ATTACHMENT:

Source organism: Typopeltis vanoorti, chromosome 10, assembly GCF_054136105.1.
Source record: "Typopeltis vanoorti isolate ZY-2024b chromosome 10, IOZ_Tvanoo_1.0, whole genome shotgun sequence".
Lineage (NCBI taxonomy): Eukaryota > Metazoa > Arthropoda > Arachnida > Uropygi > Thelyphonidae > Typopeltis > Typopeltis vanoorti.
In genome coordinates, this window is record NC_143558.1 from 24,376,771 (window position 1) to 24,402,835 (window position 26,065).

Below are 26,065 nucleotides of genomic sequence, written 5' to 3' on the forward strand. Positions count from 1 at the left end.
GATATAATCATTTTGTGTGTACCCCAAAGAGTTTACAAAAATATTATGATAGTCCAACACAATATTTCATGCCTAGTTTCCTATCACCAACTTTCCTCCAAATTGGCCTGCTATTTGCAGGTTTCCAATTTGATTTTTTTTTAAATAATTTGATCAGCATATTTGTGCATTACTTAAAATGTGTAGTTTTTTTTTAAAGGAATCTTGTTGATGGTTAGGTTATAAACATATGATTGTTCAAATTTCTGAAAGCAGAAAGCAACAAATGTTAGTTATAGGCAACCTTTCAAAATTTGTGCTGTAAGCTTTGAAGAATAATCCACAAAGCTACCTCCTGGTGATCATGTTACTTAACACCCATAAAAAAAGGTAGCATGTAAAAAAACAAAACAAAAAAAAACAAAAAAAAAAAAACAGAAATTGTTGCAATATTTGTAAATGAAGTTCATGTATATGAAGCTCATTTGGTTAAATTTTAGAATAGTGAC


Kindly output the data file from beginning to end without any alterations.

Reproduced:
Source organism: Typopeltis vanoorti, chromosome 10, assembly GCF_054136105.1.
Source record: "Typopeltis vanoorti isolate ZY-2024b chromosome 10, IOZ_Tvanoo_1.0, whole genome shotgun sequence".
Lineage (NCBI taxonomy): Eukaryota > Metazoa > Arthropoda > Arachnida > Uropygi > Thelyphonidae > Typopeltis > Typopeltis vanoorti.
In genome coordinates, this window is record NC_143558.1 from 24,376,771 (window position 1) to 24,402,835 (window position 26,065).

Below are 26,065 nucleotides of genomic sequence, written 5' to 3' on the forward strand. Positions count from 1 at the left end.
GATATAATCATTTTGTGTGTACCCCAAAGAGTTTACAAAAATATTATGATAGTCCAACACAATATTTCATGCCTAGTTTCCTATCACCAACTTTCCTCCAAATTGGCCTGCTATTTGCAGGTTTCCAATTTGATTTTTTTTTAAATAATTTGATCAGCATATTTGTGCATTACTTAAAATGTGTAGTTTTTTTTTAAAGGAATCTTGTTGATGGTTAGGTTATAAACATATGATTGTTCAAATTTCTGAAAGCAGAAAGCAACAAATGTTAGTTATAGGCAACCTTTCAAAATTTGTGCTGTAAGCTTTGAAGAATAATCCACAAAGCTACCTCCTGGTGATCATGTTACTTAACACCCATAAAAAAAGGTAGCATGTAAAAAAACAAAACAAAAAAAAACAAAAAAAAAAAAACAGAAATTGTTGCAATATTTGTAAATGAAGTTCATGTATATGAAGCTCATTTGGTTAAATTTTAGAATAGTGAC